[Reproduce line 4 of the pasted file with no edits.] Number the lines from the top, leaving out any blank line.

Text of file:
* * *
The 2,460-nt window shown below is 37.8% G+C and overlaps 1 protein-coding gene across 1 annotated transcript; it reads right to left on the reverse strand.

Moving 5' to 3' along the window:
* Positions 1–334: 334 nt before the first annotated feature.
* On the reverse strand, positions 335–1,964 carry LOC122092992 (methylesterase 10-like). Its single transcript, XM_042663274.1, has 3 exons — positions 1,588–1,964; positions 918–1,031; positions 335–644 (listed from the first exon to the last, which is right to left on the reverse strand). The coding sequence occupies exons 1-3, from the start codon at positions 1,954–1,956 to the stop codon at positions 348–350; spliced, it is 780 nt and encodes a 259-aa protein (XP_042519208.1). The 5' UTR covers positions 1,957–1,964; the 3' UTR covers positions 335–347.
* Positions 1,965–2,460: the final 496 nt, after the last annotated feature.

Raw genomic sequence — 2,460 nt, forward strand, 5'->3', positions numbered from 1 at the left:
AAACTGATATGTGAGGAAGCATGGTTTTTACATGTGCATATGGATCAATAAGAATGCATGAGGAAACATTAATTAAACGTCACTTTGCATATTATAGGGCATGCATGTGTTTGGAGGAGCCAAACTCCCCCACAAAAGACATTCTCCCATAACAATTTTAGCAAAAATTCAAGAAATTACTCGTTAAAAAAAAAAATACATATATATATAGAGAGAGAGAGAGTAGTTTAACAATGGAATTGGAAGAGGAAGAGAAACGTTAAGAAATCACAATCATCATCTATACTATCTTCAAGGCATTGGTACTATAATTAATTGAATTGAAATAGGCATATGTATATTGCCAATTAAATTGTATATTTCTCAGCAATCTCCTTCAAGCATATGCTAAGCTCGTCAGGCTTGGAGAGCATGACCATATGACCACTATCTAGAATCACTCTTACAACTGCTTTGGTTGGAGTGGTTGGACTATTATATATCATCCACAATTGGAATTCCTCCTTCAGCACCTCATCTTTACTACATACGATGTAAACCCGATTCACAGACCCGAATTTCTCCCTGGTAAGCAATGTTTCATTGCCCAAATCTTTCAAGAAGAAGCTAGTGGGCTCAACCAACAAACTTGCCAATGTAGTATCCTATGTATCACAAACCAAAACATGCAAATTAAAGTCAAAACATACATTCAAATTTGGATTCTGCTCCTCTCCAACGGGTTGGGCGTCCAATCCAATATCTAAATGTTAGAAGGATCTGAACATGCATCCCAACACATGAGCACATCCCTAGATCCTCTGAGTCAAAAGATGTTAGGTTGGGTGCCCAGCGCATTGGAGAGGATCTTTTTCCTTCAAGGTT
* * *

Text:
* On the reverse strand, positions 335–1,964 carry LOC122092992 (methylesterase 10-like). Its single transcript, XM_042663274.1, has 3 exons — positions 1,588–1,964; positions 918–1,031; positions 335–644 (listed from the first exon to the last, which is right to left on the reverse strand). The coding sequence occupies exons 1-3, from the start codon at positions 1,954–1,956 to the stop codon at positions 348–350; spliced, it is 780 nt and encodes a 259-aa protein (XP_042519208.1). The 5' UTR covers positions 1,957–1,964; the 3' UTR covers positions 335–347.